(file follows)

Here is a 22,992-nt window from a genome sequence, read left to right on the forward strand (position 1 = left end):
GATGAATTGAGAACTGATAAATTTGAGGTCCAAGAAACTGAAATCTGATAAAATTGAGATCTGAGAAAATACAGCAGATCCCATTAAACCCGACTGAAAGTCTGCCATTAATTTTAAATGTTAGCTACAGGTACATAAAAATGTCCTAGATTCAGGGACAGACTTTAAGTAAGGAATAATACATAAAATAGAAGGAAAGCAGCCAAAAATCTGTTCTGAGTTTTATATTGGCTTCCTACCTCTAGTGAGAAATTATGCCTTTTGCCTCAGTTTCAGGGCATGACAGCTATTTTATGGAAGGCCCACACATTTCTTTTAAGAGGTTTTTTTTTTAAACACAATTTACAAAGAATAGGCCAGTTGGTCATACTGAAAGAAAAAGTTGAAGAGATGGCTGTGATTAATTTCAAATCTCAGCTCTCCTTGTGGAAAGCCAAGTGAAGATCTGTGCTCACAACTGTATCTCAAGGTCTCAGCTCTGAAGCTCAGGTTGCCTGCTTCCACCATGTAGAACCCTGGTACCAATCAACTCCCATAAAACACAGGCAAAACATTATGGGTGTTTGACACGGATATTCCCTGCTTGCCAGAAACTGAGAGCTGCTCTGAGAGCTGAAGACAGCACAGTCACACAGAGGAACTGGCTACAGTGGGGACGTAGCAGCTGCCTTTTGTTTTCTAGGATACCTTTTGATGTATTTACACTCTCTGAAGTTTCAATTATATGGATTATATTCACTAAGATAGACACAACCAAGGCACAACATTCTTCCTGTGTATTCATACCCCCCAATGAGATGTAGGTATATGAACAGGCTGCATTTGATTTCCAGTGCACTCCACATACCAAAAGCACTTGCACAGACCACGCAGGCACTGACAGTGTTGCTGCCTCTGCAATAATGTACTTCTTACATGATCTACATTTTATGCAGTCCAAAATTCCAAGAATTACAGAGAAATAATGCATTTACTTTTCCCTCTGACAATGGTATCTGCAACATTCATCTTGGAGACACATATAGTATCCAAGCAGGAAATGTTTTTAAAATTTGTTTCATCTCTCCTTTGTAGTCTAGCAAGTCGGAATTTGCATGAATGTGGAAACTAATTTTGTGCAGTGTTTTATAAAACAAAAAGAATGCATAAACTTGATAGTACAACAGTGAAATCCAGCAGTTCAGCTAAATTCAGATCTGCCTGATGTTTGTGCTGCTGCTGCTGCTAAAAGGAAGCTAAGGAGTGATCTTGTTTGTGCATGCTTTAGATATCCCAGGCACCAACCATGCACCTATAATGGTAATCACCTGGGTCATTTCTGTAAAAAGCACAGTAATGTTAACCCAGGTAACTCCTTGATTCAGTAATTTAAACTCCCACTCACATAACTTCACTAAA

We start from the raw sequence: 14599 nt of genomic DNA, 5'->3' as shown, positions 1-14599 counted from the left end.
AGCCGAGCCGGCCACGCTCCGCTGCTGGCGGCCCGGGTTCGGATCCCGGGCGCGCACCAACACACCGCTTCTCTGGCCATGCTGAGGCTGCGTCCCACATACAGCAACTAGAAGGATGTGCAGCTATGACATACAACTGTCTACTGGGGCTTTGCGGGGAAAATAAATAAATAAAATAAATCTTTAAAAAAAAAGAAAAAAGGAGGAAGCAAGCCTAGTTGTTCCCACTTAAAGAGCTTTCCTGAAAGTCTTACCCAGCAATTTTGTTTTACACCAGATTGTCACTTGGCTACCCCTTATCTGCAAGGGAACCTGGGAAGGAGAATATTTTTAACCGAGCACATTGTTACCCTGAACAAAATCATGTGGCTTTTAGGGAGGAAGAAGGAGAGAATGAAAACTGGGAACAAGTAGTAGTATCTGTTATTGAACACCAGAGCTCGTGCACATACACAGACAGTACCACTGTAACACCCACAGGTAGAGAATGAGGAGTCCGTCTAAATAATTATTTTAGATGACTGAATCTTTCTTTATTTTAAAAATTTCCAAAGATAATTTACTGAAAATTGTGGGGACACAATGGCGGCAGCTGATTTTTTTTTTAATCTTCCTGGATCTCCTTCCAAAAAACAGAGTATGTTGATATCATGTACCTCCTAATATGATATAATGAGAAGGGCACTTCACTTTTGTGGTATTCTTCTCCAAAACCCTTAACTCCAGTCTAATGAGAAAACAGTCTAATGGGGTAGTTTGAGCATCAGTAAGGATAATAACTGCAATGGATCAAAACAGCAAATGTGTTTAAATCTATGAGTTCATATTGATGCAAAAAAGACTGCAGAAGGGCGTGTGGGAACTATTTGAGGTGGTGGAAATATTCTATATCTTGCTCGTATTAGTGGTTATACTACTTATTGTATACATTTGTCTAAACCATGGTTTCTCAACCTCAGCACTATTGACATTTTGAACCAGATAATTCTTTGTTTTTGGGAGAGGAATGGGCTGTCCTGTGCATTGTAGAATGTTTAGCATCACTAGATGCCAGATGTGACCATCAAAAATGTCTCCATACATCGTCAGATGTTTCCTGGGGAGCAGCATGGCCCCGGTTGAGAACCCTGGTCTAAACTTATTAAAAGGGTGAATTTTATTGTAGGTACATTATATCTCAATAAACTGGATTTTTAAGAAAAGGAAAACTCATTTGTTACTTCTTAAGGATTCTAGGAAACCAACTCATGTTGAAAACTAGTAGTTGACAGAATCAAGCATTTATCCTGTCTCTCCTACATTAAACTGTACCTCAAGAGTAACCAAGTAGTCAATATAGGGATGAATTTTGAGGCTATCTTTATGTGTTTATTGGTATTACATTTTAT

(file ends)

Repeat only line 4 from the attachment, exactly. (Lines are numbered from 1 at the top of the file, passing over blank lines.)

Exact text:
AGCCGAGCCGGCCACGCTCCGCTGCTGGCGGCCCGGGTTCGGATCCCGGGCGCGCACCAACACACCGCTTCTCTGGCCATGCTGAGGCTGCGTCCCACATACAGCAACTAGAAGGATGTGCAGCTATGACATACAACTGTCTACTGGGGCTTTGCGGGGAAAATAAATAAATAAAATAAATCTTTAAAAAAAAAGAAAAAAGGAGGAAGCAAGCCTAGTTGTTCCCACTTAAAGAGCTTTCCTGAAAGTCTTACCCAGCAATTTTGTTTTACACCAGATTGTCACTTGGCTACCCCTTATCTGCAAGGGAACCTGGGAAGGAGAATATTTTTAACCGAGCACATTGTTACCCTGAACAAAATCATGTGGCTTTTAGGGAGGAAGAAGGAGAGAATGAAAACTGGGAACAAGTAGTAGTATCTGTTATTGAACACCAGAGCTCGTGCACATACACAGACAGTACCACTGTAACACCCACAGGTAGAGAATGAGGAGTCCGTCTAAATAATTATTTTAGATGACTGAATCTTTCTTTATTTTAAAAATTTCCAAAGATAATTTACTGAAAATTGTGGGGACACAATGGCGGCAGCTGATTTTTTTTTTAATCTTCCTGGATCTCCTTCCAAAAAACAGAGTATGTTGATATCATGTACCTCCTAATATGATATAATGAGAAGGGCACTTCACTTTTGTGGTATTCTTCTCCAAAACCCTTAACTCCAGTCTAATGAGAAAACAGTCTAATGGGGTAGTTTGAGCATCAGTAAGGATAATAACTGCAATGGATCAAAACAGCAAATGTGTTTAAATCTATGAGTTCATATTGATGCAAAAAAGACTGCAGAAGGGCGTGTGGGAACTATTTGAGGTGGTGGAAATATTCTATATCTTGCTCGTATTAGTGGTTATACTACTTATTGTATACATTTGTCTAAACCATGGTTTCTCAACCTCAGCACTATTGACATTTTGAACCAGATAATTCTTTGTTTTTGGGAGAGGAATGGGCTGTCCTGTGCATTGTAGAATGTTTAGCATCACTAGATGCCAGATGTGACCATCAAAAATGTCTCCATACATCGTCAGATGTTTCCTGGGGAGCAGCATGGCCCCGGTTGAGAACCCTGGTCTAAACTTATTAAAAGGGTGAATTTTATTGTAGGTACATTATATCTCAATAAACTGGATTTTTAAGAAAAGGAAAACTCATTTGTTACTTCTTAAGGATTCTAGGAAACCAACTCATGTTGAAAACTAGTAGTTGACAGAATCAAGCATTTATCCTGTCTCTCCTACATTAAACTGTACCTCAAGAGTAACCAAGTAGTCAATATAGGGATGAATTTTGAGGCTATCTTTATGTGTTTATTGGTATTACATTTTAT